Dunlap v. United States of America

Filing 41

ORDER denying Plaintiffs' 38 Cross-Motion for Summary Judgment; granting Defendant's 36 Motion for Summary Judgment; the Clerk shall enter judgment in favor of defendant and against plaintiffs. Signed by Judge Frederick J Martone on 8/23/12.(REW)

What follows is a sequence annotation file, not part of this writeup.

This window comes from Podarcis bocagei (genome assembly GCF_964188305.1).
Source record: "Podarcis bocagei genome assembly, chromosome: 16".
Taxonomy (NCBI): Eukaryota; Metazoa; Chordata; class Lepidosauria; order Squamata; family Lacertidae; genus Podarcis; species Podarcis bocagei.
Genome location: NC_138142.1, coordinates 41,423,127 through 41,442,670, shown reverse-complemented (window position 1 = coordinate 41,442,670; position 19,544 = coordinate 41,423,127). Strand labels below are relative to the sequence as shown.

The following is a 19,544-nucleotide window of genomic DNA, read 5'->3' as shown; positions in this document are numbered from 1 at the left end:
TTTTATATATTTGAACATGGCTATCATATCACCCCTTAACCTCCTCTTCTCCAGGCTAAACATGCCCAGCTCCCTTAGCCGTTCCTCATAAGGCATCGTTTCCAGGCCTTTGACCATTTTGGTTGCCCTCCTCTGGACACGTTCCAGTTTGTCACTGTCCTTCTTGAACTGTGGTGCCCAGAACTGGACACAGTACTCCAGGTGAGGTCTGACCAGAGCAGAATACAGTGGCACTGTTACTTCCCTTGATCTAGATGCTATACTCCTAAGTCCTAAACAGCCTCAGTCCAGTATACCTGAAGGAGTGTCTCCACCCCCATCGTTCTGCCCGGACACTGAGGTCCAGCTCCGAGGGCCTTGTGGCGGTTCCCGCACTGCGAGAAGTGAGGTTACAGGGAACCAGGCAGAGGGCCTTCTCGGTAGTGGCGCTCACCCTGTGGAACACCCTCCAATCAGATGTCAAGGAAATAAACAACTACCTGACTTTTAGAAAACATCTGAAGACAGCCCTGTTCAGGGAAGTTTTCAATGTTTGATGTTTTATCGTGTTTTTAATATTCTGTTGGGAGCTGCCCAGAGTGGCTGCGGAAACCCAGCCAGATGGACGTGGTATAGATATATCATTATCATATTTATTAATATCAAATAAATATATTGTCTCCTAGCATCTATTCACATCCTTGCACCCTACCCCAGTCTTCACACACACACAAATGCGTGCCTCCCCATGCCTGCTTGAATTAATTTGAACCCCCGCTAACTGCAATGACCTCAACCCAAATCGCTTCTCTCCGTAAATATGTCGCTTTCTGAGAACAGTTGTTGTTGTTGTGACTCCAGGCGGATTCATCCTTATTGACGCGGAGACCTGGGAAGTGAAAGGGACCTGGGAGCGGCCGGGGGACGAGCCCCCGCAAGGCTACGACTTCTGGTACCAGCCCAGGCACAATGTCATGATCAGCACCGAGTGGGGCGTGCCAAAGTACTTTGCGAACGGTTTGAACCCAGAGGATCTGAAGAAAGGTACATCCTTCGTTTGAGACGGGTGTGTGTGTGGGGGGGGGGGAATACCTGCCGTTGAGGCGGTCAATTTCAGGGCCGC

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1 WO 2 3 4 5 6 IN THE UNITED STATES DISTRICT COURT 7 FOR THE DISTRICT OF ARIZONA 8 9 10 11 12 13 14 15 16 Rhett Bryce Dunlap, individually, as) surviving son of R. Terrence Dunlap, and) as statutory plaintiff for Ann Bryson) ) Dunlap and Cortt Trae Dunlap, ) ) Plaintiffs, ) ) vs. ) ) ) United States of America, ) ) Defendant. ) ) CV 11-01360-PHX-FJM ORDER 17 The court has before it defendant's motion for summary judgment (doc. 36) and 18 separate statement of facts (doc. 37), plaintiffs' response and cross-motion for summary 19 judgment (doc. 38) and separate statement of facts (doc. 39), and defendant's reply and 20 response to plaintiffs' cross-motion (doc. 40). Plaintiffs did not file a reply in support of their 21 cross-motion for summary judgment and the time for replying has expired. 22 The relevant facts are undisputed. On April 22, 2006, Terry Dunlap was killed and 23 Ann Dunlap severely injured when a car traveling northbound on Highway 101 lost control, 24 crossed the median, and collided with their car. Plaintiffs submitted administrative claims 25 with the Federal Highway Administration ("FHA") on April 6, 2011.1 The FHA denied the 26 27 1 28 Defendants previously asserted that the administrative claims were submitted on December 20, 2010. They concede that this was error, and agree that the date of submission 1 claims in letters dated May 13, 2011. Plaintiffs filed this action, alleging claims under the 2 Federal Tort Claims Act ("FTCA"), on July 8, 2011. 3 Defendant moves for summary judgment, arguing that this action is barred by the 4 FTCA's statute of limitations because plaintiffs' administrative claims were not presented 5 within two years after the collision. Plaintiffs cross-move for summary judgment, arguing 6 that the action is timely.2 The parties' arguments center on the proper interpretation of 28 7 U.S.C. § 2401(b), which states that 10 A tort claim against the United States shall be forever barred unless it is presented in writing to the appropriate Federal agency within two years after such claim accrues or unless action is begun within six months after the date of mailing, by certified or registered mail, of notice of final denial of the claim by the agency to which it was presented. 11 Id. According to plaintiffs, under the plain language of § 2401(b), an FTCA action is timely 12 either (1) if the administrative claim is presented to the agency within two years of accrual; 13 or (2) the action is filed "within six months after the date of mailing. . .of notice of final 14 denial of the claim." Id. Plaintiffs, who concede that their administrative claims were filed 15 with the FHA more than five years after the claims accrued, argue that this action is timely 16 because it was filed less than six months after the FHA denied their claims. 8 9 17 The Ninth Circuit interprets § 2401(b) as containing two timing hurdles. Dyniewicz 18 v. United States, 742 F.2d 484, 485 (9th Cir. 1984). Under § 2401(b), "[a] claim must be 19 filed with the agency within two years of the claim's accrual, and the claimant must file suit 20 within six months of administrative denial of the claim. If either requirement is not met, [the] 21 suit will be time barred." Id. Plaintiffs argue that Dyniewicz is not controlling, because in 22 that case there was no final administrative denial of the claim. Dyniewicz, however, 23 independently applied § 2401(b)'s two-year filing requirement to conclude that plaintiffs' 24 25 26 was April 6, 2011. 2 27 28 Although plaintiffs argued in earlier filings that they were entitled to equitable tolling of the FTCA statute of limitations, on summary judgment they argue only that their action is timely. See Pls.' Resp. & Cross-Mot. at 13. -2- 1 claims were untimely. The Dyniewicz plaintiffs filed an administrative claim on July 30, 2 1982 concerning a March 17, 1980 accident that killed their relatives. Id. Although 3 Dyniewicz held that the district court erred in concluding that a letter sent by the federal 4 agency to plaintiffs constituted a notice of final denial of their administrative claim, the court 5 noted that the letter was correct in concluding that plaintiffs' claim was barred because it was 6 "not filed within two years of its accrual." Id. at 487. This district, citing Dyniewicz, has 7 held that an FTCA claim was untimely when plaintiff, who filed the action within six months 8 of the denial of his administrative claims, failed to present the claims within two years of 9 their accrual. Rayes v. United States, 967 F. Supp. 1162, 1164 (D. Ariz. 1997) (citing 10 Dyniewicz, 742 F.2d at 485). 11 Dyniewicz's interpretation of § 2401(b) is consistent with other Circuit courts' 12 holdings that, despite § 2401(b)'s use of the word "or," both the two-year and six-month 13 filing requirements must be met for an FTCA action to be timely. See Ellison v. United 14 States, 531 F.3d 359, 361-62 (6th Cir. 2008) (concluding both the two-year and six-month 15 deadlines must be satisfied, noting that "[t]hree circuits have explicitly considered and 16 rejected [plaintiff's] argument that claimants must meet just one of the two deadlines - either 17 the administrative or the court one."); Houston v. U.S. Postal Serv., 823 F.2d 896, 902 (5th 18 Cir. 1987) ("Though phrased in the disjunctive, [§ 2401(b)] requires a claimant to file an 19 administrative claim within two years and file suit within six months of its denial.") 20 (emphasis in original); Schuler v. United States, 628 F.2d 199, 201 (D.C. Cir. 1980) 21 ("Though [§ 2401(b)] is not happily drafted, common sense and the legislative history tell 22 us that it requires the claimant both to file the claim with the agency within two years after 23 accrual of the claim and then to file a complaint in the District Court within six months after 24 the agency denies the claim."). Moreover, Ellison noted that "all of the other circuits, 25 including our own, have assumed without discussion that both deadlines must be met." 26 Ellison, 531 F.3d at 362 (collecting cases from the First, Third, Fourth, Sixth, Seventh, 27 Eighth, Ninth, Tenth, and Eleventh Circuits, including Dyniewicz). Measured against this 28 mountain of case law, plaintiffs' argument that an FTCA action is timely solely because it -3- 1 was filed within six months of the agency's denial of an administrative claim is unpersuasive. 2 Plaintiffs contend that requiring litigants to meet both the two-year and six-month 3 filing deadlines is unworkable, because this would require a plaintiff to file suit within six 4 months of a formal agency denial, which might never be issued. This concern, however, is 5 addressed by 28 U.S.C. § 2675(a), which permits a party to deem an administrative claim as 6 finally denied after six months have elapsed without final disposition of the claim. The 7 concern is also inapplicable to the facts of this case, as it is undisputed that plaintiffs received 8 a final denial of their administrative claims. 9 In order for plaintiffs' FTCA action to be timely, plaintiffs were required both to 10 present their administrative claims to the agency within two years of accrual and to file this 11 action within six months of the final denial of their claims. Because plaintiffs did not present 12 their administrative claims until April 6, 2011, almost five years after the collision, this 13 action is time barred. Accordingly, defendant is entitled to judgment as a matter of law. 14 IT IS ORDERED DENYING plaintiffs' cross-motion for summary judgment (doc. 15 38). IT IS ORDERED GRANTING defendant's motion for summary judgment (doc. 36). 16 The Clerk shall enter judgment in favor of defendant and against plaintiffs. 17 DATED this 23rd day of August, 2012. 18 19 20 21 22 23 24 25 26 27 28 -4-